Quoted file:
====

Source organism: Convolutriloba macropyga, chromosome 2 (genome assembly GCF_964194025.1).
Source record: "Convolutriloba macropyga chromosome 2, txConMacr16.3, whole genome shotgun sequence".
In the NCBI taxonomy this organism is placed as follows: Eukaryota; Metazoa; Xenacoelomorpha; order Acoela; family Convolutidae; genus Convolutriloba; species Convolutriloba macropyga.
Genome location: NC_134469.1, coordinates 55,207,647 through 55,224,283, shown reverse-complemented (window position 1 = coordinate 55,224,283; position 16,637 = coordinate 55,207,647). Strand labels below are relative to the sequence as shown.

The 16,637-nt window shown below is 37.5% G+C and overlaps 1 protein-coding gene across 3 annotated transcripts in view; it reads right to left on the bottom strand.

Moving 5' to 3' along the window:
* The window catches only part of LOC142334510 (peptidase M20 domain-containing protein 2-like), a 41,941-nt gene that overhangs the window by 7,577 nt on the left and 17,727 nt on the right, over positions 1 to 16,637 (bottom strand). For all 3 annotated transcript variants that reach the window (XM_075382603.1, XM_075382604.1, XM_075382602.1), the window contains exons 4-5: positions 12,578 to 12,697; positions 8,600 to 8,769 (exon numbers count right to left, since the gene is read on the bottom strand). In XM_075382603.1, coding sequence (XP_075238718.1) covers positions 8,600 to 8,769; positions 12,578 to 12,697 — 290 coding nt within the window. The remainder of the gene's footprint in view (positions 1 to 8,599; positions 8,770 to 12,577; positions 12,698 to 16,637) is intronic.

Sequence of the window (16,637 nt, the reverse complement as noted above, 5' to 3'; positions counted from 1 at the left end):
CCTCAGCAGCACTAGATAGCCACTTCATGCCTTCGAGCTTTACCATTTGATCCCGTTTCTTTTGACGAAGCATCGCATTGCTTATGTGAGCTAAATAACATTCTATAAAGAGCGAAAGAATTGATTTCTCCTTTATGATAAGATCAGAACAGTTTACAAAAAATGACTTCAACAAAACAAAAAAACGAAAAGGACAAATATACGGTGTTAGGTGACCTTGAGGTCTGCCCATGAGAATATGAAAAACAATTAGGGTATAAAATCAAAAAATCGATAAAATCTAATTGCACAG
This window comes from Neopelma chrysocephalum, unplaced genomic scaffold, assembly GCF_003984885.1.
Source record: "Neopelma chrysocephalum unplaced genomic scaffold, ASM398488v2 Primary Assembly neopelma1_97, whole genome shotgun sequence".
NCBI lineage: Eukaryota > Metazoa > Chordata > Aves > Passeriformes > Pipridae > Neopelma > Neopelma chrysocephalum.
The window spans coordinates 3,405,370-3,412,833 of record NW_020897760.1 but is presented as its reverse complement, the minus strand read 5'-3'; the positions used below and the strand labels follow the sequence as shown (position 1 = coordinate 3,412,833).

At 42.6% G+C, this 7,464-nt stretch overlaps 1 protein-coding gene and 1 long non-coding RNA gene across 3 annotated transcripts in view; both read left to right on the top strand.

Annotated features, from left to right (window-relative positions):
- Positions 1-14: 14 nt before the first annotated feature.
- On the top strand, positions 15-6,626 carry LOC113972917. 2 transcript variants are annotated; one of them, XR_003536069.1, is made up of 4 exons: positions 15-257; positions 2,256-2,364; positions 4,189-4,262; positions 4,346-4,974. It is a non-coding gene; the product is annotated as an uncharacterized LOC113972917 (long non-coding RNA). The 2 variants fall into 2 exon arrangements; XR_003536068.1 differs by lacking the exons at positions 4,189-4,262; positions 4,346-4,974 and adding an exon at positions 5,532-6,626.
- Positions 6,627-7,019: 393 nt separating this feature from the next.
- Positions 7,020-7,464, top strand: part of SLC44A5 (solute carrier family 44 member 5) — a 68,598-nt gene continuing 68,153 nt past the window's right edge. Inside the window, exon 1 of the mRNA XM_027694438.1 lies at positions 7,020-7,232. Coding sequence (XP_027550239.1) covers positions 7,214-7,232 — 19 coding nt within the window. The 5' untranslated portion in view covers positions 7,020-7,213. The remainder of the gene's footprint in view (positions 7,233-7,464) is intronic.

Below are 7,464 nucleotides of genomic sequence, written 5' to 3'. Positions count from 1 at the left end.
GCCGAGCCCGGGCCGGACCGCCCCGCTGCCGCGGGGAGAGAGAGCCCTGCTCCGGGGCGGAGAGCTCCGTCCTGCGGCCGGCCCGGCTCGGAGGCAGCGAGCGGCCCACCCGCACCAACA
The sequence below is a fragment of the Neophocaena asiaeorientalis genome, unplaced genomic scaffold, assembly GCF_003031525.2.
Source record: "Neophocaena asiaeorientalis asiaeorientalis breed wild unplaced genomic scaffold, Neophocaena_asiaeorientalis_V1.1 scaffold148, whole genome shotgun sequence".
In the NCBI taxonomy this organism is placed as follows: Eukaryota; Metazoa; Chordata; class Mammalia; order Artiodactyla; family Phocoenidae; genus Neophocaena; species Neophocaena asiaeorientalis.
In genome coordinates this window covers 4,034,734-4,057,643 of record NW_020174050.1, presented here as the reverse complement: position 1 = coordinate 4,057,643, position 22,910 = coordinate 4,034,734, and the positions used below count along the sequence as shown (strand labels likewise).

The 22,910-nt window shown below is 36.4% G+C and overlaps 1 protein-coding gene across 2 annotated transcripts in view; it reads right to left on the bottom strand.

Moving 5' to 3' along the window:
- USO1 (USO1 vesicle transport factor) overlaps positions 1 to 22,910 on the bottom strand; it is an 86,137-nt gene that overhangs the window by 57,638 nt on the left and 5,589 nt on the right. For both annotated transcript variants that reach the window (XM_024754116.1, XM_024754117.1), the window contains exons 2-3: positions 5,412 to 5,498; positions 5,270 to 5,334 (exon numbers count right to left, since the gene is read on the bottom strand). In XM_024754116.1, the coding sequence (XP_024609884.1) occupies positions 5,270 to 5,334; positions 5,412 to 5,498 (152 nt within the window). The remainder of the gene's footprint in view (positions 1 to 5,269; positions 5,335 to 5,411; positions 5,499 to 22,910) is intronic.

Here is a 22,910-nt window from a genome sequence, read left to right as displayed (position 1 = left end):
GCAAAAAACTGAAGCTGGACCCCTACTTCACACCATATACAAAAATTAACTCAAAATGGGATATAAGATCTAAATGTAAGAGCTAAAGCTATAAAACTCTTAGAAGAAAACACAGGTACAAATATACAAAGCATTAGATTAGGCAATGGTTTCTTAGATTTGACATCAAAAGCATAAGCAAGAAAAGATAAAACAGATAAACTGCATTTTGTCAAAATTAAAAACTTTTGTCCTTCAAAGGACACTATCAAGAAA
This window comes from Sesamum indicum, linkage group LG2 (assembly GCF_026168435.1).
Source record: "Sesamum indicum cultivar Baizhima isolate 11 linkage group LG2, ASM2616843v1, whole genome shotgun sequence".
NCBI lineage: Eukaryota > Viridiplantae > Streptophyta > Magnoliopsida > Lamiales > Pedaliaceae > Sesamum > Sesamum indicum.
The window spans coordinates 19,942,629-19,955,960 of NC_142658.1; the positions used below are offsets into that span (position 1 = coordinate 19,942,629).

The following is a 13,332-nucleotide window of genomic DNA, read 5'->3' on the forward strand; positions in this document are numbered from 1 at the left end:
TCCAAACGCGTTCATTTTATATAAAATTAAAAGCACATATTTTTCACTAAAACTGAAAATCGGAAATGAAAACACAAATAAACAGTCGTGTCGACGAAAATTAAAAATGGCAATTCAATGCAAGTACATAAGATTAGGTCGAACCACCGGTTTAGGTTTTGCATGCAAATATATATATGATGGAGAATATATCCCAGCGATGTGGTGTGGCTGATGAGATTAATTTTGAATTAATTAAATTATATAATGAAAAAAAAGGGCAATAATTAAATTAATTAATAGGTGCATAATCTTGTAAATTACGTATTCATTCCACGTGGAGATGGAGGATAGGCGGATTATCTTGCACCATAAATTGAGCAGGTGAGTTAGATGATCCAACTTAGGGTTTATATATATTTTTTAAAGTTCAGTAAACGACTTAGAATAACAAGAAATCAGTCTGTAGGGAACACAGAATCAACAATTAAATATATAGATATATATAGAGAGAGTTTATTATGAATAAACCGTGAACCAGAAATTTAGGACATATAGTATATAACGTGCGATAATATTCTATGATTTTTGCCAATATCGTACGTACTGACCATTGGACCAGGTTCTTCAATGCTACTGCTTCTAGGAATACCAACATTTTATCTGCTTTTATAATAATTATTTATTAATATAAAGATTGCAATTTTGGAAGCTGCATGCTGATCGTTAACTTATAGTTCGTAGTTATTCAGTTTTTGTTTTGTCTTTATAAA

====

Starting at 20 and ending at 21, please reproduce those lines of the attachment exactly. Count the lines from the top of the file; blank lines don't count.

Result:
Below are 7,464 nucleotides of genomic sequence, written 5' to 3'. Positions count from 1 at the left end.
GCCGAGCCCGGGCCGGACCGCCCCGCTGCCGCGGGGAGAGAGAGCCCTGCTCCGGGGCGGAGAGCTCCGTCCTGCGGCCGGCCCGGCTCGGAGGCAGCGAGCGGCCCACCCGCACCAACA